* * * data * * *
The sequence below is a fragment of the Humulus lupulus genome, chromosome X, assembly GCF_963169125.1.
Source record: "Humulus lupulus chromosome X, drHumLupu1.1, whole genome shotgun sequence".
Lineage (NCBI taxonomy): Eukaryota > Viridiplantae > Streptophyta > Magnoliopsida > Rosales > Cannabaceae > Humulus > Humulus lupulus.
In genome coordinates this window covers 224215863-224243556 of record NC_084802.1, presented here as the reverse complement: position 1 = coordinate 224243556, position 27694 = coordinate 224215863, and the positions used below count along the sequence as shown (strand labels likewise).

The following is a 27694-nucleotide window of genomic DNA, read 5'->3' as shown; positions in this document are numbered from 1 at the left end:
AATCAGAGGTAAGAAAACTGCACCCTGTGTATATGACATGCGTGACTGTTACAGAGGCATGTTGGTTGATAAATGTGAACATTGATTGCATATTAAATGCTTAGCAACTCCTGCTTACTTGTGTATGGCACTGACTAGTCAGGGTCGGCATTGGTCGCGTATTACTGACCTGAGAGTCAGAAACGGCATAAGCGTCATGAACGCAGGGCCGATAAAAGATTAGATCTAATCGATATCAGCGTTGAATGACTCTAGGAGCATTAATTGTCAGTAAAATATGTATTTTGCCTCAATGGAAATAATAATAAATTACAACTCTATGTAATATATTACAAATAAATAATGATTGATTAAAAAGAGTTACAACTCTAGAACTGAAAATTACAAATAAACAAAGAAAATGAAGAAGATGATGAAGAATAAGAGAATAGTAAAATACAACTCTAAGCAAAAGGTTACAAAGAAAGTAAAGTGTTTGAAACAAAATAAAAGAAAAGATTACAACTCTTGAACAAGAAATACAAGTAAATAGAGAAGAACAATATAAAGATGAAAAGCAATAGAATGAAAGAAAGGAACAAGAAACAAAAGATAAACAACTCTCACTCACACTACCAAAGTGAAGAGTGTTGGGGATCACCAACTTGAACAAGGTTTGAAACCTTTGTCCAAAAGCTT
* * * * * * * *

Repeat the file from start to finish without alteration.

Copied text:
The sequence below is a fragment of the Humulus lupulus genome, chromosome X, assembly GCF_963169125.1.
Source record: "Humulus lupulus chromosome X, drHumLupu1.1, whole genome shotgun sequence".
Lineage (NCBI taxonomy): Eukaryota > Viridiplantae > Streptophyta > Magnoliopsida > Rosales > Cannabaceae > Humulus > Humulus lupulus.
In genome coordinates this window covers 224215863-224243556 of record NC_084802.1, presented here as the reverse complement: position 1 = coordinate 224243556, position 27694 = coordinate 224215863, and the positions used below count along the sequence as shown (strand labels likewise).

The following is a 27694-nucleotide window of genomic DNA, read 5'->3' as shown; positions in this document are numbered from 1 at the left end:
AATCAGAGGTAAGAAAACTGCACCCTGTGTATATGACATGCGTGACTGTTACAGAGGCATGTTGGTTGATAAATGTGAACATTGATTGCATATTAAATGCTTAGCAACTCCTGCTTACTTGTGTATGGCACTGACTAGTCAGGGTCGGCATTGGTCGCGTATTACTGACCTGAGAGTCAGAAACGGCATAAGCGTCATGAACGCAGGGCCGATAAAAGATTAGATCTAATCGATATCAGCGTTGAATGACTCTAGGAGCATTAATTGTCAGTAAAATATGTATTTTGCCTCAATGGAAATAATAATAAATTACAACTCTATGTAATATATTACAAATAAATAATGATTGATTAAAAAGAGTTACAACTCTAGAACTGAAAATTACAAATAAACAAAGAAAATGAAGAAGATGATGAAGAATAAGAGAATAGTAAAATACAACTCTAAGCAAAAGGTTACAAAGAAAGTAAAGTGTTTGAAACAAAATAAAAGAAAAGATTACAACTCTTGAACAAGAAATACAAGTAAATAGAGAAGAACAATATAAAGATGAAAAGCAATAGAATGAAAGAAAGGAACAAGAAACAAAAGATAAACAACTCTCACTCACACTACCAAAGTGAAGAGTGTTGGGGATCACCAACTTGAACAAGGTTTGAAACCTTTGTCCAAAAGCTT